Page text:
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Chapter Thirteen

For a single, confusing minute when he woke up, Toke thought he was back in the cornfield the morning after swallowing Zashiel’s feather.  His head throbbed underneath the sticky heat of the summer sun, and dozens of tiny, sharp objects dug into his back.  The logical part of his mind chased away those thoughts, though.  The past week obviously hadn’t been a dream, which meant that he wasn’t still in the cornfield.  Where was he, then?
He opened his eyes, squinting in the morning sunlight, and forced himself to sit up.  His vision swam, making it difficult to think, but the sensation he noticed more acutely was the pain in his ribs.  With a ragged moan, he sagged forward and put his hand to his chest.  To his surprise, he touched the soft, white fabric of his Sorakine jacket.
He waited a few seconds for the pain to fade and then sat up straight.  A quick look around revealed exactly where he was.  Stone walls, smooth and sheer, rose up around him on all sides in a roughly circular shape.  It was the spot Zashiel had chosen yesterday for him to train.  The small pebbles on the ground also accounted for the stabbing pain he’d felt when lying down.
“How did I get here?” he wondered aloud.  The previous night’s events were hazy, but the more he thought the clearer they became.  They’d gone to Exton, and some guy with a spear had attacked him.  Zashiel had interfered, and the spearman had…  No, no, Toke shook his head.  He must have taken a blow to the skull, because that could never happen.
The sound of flapping wings broke into Toke’s thoughts, and he looked up to see Zashiel descending toward him.
“You’re awake,” she said matter of factly when her feet touched the ground.
“How long was I asleep?” he asked, yawning as he scratched the side of his head.
“Not asleep,” she said.  “Unconscious.”
“Well,” he said ruefully, fighting the urge to feel the bump the back of his head, “that explains the headache.”
“And you were out for about ten hours,” she said, answering his question.  “It’s almost noon.”
“Noon?” Toke cried, alarm chasing the remaining grogginess from his head.  “I missed class!”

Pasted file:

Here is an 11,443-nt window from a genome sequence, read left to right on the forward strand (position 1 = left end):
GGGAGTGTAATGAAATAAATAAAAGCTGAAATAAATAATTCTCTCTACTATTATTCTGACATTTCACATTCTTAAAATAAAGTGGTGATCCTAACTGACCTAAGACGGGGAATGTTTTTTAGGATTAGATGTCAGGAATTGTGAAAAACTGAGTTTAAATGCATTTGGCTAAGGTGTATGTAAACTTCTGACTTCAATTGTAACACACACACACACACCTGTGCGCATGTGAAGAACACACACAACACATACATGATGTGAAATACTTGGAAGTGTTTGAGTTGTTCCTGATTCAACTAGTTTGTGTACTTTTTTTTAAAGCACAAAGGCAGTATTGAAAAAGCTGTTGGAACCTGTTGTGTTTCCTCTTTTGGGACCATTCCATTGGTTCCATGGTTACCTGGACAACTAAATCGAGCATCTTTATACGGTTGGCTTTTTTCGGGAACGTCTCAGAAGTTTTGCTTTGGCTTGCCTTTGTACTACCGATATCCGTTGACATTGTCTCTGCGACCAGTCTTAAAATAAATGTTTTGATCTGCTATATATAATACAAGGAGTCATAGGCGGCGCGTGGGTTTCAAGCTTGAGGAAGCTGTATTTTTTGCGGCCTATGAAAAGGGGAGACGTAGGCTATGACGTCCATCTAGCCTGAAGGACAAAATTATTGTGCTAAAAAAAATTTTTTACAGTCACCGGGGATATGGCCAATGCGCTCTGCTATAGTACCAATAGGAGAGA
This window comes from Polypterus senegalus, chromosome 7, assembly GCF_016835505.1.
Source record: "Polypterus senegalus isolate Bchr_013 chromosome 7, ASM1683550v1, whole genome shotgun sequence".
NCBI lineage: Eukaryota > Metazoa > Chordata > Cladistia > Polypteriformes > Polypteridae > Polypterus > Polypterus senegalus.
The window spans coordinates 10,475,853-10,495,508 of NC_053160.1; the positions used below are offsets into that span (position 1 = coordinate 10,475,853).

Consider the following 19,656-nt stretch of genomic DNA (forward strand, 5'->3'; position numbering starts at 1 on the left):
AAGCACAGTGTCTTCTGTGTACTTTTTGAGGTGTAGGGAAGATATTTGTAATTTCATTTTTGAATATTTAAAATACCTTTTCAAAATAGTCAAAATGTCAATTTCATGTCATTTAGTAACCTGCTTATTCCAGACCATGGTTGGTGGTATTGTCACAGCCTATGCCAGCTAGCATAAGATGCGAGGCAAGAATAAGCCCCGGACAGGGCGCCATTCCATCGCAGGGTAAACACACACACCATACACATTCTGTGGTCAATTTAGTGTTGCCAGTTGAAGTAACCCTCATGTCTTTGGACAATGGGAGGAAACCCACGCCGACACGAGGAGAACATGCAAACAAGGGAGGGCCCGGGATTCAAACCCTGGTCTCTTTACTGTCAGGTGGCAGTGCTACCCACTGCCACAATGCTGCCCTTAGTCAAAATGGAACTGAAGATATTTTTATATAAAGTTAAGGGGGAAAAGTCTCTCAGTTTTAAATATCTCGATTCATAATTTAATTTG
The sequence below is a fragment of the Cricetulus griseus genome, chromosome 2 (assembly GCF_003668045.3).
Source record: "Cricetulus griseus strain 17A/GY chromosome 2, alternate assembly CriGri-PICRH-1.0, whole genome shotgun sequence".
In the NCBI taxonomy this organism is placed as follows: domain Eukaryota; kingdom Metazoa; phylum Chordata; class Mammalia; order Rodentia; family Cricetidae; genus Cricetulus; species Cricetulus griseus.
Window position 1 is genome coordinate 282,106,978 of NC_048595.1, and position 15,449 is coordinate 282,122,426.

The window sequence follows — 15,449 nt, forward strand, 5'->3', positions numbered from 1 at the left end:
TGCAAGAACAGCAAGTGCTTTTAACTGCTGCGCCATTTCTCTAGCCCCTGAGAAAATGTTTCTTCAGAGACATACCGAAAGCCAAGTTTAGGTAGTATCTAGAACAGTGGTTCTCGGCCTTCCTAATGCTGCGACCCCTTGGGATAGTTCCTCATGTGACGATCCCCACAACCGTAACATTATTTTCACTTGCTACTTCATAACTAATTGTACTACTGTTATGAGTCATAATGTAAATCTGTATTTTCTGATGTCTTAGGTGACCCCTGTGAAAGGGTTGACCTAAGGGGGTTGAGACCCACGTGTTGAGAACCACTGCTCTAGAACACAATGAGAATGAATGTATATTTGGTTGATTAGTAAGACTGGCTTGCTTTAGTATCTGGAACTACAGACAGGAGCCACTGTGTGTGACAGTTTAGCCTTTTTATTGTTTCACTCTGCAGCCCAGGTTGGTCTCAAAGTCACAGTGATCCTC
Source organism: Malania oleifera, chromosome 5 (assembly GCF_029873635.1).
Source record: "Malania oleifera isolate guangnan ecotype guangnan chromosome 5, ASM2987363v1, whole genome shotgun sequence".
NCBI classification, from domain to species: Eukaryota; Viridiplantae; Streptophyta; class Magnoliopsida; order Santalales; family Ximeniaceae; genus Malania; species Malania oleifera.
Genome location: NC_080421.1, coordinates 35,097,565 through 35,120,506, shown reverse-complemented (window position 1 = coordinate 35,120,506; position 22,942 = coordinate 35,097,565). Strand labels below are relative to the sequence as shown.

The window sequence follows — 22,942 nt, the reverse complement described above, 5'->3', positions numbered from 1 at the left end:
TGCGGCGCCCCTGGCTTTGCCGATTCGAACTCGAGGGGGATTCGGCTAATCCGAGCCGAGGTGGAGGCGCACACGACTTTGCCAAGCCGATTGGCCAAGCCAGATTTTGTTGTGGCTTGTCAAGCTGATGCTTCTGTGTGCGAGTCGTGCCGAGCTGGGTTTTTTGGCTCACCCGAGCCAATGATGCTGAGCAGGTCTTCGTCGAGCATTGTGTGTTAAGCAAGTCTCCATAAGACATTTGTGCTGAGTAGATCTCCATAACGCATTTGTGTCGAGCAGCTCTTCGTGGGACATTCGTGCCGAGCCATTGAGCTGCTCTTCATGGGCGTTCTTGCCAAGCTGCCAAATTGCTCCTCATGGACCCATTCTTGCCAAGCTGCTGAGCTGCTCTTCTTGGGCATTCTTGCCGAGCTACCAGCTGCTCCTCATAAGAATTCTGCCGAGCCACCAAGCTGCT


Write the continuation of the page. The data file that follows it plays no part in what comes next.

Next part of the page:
“I don’t want to hear it,” Zashiel snapped.  “Don’t you think this is a little more important?”
Toke shook his head, trying to stand back up.  The pain flared in his chest again, and he sat back down with a groan.
“I’m working on borrowed time already!” he gasped, wincing until the pain faded to a dull throb.  “I can’t let my professor down again.”
Zashiel snorted in derision and turned to face the other way.  “How will you explain your condition?  Or do people usually show up for class looking like they just fell off a cliff?”
Toke hesitated.  She was right, of course.  He’d dodged an arrow when Navras assumed his injuries had been caused by the Nails.  It would be best not to push his luck any further.
“What do we do, then?” he asked grumpily.  “Stay here until I’m all better?”
Zashiel shot him a scathing look.  “I don’t exactly feel like sunshine and rainbows either, you know.  And if I remember correctly, I took a much worse beating than you.”
“Well, you…” Toke’ voice trailed off, and he looked away guiltily.  She was right again.  Now that his adrenaline rush had died down, his wounds didn’t feel nearly as severe as he’d thought.  Painful, yes, but his ribs obviously hadn’t been reduced to dust.  Zashiel had been the one to get caught in the…
No way.
“Did that really happen?” he asked quietly, without looking up at her.
For a long moment, Zashiel was silent.  Finally, she nodded her head and said, “Yeah, it happened.  He created a Gravity Storm out of whatever was powering his suit.”
Toke shook his head and gave her a helpless look. “That’s impossible, though.  I mean…” he spread his hands, perplexed, “How?”
“If I knew,” Zashiel said, bitterly, “I wouldn’t be putting myself through all this.”
The silence came again as they both pondered their conundrum.  It was Toke who spoke up first.
“After some consideration,” he said tentatively, “I’ve decided to reconsider your theory on the Gravity Storms.”
Zashiel arched an eyebrow at him.  “Come again?”
Toke sighed.  “I think you’re right about the Storms being manmade.”
He expected this to lighten Zashiel’s mood a little.  Even if all logic said otherwise, there was no way to ignore something when you saw it with your own two eyes.  To his surprise, though, this only seemed to upset her even more.
“You mean you didn’t believe me before?” she demanded.
“It didn’t make any sense,” Toke said, raising his hands defensively.  “But I was wrong, okay?  I believe you now.”
Now Zashiel was red in the face with anger.  Her hands were clenched into fists by her sides, and her wings stuck out rigidly as far as they went.